And for our surprises...

We have been approached to take on another Conservation Emergency... stay tuned! (Don't worry, we will be continuing on this journey as well. Please contact us if you would like to be a part of it.

Malloree Weinheimer, Chickadee Forestry

The biggest thing I noticed... which happened throughout the entire evening, but especially when we opened the mic up for intros... There is a huge desire to work together for this environment. Everyone who showed up, presenters and a few of our participants, engaged in a discussion about how we can make this a healthier environment. All of our presenters are specialists, and don't get much opportunity to collaborate with other specialists. Wendi and I really felt the Hive Mind buzzing. We see this as a place where our organization can really be helpful: strengthening the public voice for the environment's well-being by creating a place where all of our experienced practitioners can come together to cure the diseases that plague us. Like an integrated health care team...(Sorry, my medical side is coming out.) It was a great thing to hear everyone in a respectful discourse. We can do it!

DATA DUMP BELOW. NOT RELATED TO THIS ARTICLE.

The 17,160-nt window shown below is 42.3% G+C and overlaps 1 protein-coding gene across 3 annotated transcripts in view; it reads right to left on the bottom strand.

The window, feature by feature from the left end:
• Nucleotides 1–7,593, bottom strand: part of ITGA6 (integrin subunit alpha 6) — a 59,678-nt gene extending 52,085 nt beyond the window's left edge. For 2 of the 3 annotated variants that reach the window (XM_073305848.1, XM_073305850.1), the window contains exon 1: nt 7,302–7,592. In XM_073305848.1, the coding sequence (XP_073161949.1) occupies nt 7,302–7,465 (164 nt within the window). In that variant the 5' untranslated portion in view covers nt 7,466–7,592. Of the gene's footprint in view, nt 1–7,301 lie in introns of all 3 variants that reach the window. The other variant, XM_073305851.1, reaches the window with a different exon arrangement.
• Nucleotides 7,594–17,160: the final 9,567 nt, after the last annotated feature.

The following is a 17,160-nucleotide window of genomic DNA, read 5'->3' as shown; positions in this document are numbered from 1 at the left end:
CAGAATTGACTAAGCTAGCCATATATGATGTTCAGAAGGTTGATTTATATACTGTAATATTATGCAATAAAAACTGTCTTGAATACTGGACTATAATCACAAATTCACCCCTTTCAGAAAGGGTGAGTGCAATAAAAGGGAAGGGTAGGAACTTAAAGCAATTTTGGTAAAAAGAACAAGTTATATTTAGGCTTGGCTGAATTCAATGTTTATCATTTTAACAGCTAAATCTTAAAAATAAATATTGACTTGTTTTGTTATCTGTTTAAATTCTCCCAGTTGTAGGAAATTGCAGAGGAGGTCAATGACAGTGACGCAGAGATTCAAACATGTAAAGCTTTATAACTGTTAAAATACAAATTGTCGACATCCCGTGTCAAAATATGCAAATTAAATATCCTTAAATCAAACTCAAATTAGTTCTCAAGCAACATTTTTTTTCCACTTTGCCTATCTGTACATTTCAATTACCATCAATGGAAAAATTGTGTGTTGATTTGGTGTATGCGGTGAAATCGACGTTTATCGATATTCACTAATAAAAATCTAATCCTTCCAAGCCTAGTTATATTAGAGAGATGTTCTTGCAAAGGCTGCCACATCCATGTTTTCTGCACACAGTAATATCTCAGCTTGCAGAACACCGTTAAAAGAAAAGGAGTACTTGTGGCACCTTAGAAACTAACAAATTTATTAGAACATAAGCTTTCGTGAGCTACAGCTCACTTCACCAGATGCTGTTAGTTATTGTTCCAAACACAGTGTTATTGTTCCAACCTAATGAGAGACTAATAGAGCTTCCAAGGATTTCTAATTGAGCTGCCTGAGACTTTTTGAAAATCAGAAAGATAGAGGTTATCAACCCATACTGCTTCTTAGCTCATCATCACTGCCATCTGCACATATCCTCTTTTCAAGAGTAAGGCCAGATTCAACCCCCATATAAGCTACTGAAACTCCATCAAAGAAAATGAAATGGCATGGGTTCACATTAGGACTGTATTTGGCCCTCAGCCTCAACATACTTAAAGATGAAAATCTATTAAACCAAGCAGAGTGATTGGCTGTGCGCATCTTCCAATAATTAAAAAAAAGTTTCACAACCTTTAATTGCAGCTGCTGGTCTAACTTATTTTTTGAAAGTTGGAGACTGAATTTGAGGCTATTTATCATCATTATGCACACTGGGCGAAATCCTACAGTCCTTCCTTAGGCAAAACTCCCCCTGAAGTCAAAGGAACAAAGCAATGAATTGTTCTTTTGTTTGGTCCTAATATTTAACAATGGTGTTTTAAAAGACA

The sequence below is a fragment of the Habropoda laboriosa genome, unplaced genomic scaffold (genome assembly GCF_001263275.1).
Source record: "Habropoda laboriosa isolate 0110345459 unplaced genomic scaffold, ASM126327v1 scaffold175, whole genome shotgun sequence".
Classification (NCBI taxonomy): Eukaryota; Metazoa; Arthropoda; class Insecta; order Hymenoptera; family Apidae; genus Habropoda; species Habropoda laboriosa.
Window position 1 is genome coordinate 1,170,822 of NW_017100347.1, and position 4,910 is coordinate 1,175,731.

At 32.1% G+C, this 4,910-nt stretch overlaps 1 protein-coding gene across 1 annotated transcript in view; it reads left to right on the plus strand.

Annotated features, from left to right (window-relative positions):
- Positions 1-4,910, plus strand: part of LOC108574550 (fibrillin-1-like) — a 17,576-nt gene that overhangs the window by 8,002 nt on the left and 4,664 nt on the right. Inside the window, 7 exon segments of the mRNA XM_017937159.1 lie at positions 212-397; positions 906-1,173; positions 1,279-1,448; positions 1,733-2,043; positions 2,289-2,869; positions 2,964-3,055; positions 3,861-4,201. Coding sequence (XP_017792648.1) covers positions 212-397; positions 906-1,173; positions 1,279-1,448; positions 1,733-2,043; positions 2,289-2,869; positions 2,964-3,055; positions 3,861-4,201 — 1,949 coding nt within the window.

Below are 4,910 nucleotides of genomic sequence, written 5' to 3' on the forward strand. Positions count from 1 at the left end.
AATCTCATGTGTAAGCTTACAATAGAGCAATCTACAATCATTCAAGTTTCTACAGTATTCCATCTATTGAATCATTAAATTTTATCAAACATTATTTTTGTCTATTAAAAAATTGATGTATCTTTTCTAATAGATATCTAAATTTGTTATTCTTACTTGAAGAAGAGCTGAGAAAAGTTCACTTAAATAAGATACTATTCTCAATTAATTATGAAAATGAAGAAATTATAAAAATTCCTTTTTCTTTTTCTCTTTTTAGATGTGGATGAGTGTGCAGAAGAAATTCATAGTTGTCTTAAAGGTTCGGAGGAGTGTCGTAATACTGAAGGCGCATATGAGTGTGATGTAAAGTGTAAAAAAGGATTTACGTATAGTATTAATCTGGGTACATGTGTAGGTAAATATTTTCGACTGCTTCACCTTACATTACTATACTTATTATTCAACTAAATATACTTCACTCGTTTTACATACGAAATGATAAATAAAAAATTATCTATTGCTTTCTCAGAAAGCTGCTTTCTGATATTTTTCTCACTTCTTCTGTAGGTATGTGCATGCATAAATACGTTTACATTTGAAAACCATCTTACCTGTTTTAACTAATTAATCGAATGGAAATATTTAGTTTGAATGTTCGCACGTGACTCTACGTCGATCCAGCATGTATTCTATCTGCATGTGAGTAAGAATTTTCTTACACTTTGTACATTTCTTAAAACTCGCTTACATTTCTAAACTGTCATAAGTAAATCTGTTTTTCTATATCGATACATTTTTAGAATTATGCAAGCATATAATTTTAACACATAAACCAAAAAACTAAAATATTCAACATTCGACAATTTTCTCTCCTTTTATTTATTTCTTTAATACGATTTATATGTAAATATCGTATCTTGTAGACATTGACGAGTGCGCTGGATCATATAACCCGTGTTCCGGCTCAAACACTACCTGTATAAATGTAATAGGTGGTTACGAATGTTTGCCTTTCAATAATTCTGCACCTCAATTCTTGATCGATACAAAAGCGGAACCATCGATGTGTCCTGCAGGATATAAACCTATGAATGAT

Another surprise were visits from two of our County Commissioners, Kate Dean and Greg Brotherton. Thank you!

And we did have a couple of infiltrators... Welcome! I hope you were able to learn something.

our best to you,

Jessica and Wendi

P.S. I think our "Donate" button is finally working on our website ( 😉